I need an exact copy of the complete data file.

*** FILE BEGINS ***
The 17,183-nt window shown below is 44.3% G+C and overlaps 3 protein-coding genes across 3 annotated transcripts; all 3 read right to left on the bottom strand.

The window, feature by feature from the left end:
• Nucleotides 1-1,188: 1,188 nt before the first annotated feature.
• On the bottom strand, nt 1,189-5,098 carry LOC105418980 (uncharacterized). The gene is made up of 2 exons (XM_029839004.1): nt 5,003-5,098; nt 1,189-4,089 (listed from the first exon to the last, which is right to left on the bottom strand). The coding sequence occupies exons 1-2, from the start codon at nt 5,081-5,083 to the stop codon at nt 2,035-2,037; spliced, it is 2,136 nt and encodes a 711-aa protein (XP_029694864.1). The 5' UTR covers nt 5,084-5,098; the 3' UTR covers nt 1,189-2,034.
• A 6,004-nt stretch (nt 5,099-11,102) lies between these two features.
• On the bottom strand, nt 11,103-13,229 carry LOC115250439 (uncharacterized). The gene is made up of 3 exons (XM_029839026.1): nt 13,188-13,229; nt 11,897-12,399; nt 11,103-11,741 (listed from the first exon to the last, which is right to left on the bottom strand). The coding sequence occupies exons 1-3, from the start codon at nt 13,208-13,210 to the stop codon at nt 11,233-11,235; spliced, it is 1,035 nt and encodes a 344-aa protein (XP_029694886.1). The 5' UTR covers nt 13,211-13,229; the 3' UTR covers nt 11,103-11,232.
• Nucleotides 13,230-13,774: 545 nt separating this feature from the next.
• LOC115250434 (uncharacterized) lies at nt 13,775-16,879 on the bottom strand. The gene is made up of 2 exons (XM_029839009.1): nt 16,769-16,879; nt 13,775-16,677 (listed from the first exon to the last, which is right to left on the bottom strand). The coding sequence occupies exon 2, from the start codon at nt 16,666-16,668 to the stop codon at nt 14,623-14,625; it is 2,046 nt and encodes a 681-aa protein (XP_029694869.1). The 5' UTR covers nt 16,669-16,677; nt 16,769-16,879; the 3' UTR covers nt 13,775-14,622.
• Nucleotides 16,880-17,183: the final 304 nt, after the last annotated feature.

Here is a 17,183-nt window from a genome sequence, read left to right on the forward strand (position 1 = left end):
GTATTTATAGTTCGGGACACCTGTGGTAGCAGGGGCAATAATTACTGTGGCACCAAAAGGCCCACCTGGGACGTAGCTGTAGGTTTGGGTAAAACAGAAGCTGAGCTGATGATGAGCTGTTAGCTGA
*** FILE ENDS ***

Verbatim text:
The 17,183-nt window shown below is 44.3% G+C and overlaps 3 protein-coding genes across 3 annotated transcripts; all 3 read right to left on the bottom strand.

The window, feature by feature from the left end:
• Nucleotides 1-1,188: 1,188 nt before the first annotated feature.
• On the bottom strand, nt 1,189-5,098 carry LOC105418980 (uncharacterized). The gene is made up of 2 exons (XM_029839004.1): nt 5,003-5,098; nt 1,189-4,089 (listed from the first exon to the last, which is right to left on the bottom strand). The coding sequence occupies exons 1-2, from the start codon at nt 5,081-5,083 to the stop codon at nt 2,035-2,037; spliced, it is 2,136 nt and encodes a 711-aa protein (XP_029694864.1). The 5' UTR covers nt 5,084-5,098; the 3' UTR covers nt 1,189-2,034.
• A 6,004-nt stretch (nt 5,099-11,102) lies between these two features.
• On the bottom strand, nt 11,103-13,229 carry LOC115250439 (uncharacterized). The gene is made up of 3 exons (XM_029839026.1): nt 13,188-13,229; nt 11,897-12,399; nt 11,103-11,741 (listed from the first exon to the last, which is right to left on the bottom strand). The coding sequence occupies exons 1-3, from the start codon at nt 13,208-13,210 to the stop codon at nt 11,233-11,235; spliced, it is 1,035 nt and encodes a 344-aa protein (XP_029694886.1). The 5' UTR covers nt 13,211-13,229; the 3' UTR covers nt 11,103-11,232.
• Nucleotides 13,230-13,774: 545 nt separating this feature from the next.
• LOC115250434 (uncharacterized) lies at nt 13,775-16,879 on the bottom strand. The gene is made up of 2 exons (XM_029839009.1): nt 16,769-16,879; nt 13,775-16,677 (listed from the first exon to the last, which is right to left on the bottom strand). The coding sequence occupies exon 2, from the start codon at nt 16,666-16,668 to the stop codon at nt 14,623-14,625; it is 2,046 nt and encodes a 681-aa protein (XP_029694869.1). The 5' UTR covers nt 16,669-16,677; nt 16,769-16,879; the 3' UTR covers nt 13,775-14,622.
• Nucleotides 16,880-17,183: the final 304 nt, after the last annotated feature.

Here is a 17,183-nt window from a genome sequence, read left to right on the forward strand (position 1 = left end):
GTATTTATAGTTCGGGACACCTGTGGTAGCAGGGGCAATAATTACTGTGGCACCAAAAGGCCCACCTGGGACGTAGCTGTAGGTTTGGGTAAAACAGAAGCTGAGCTGATGATGAGCTGTTAGCTGA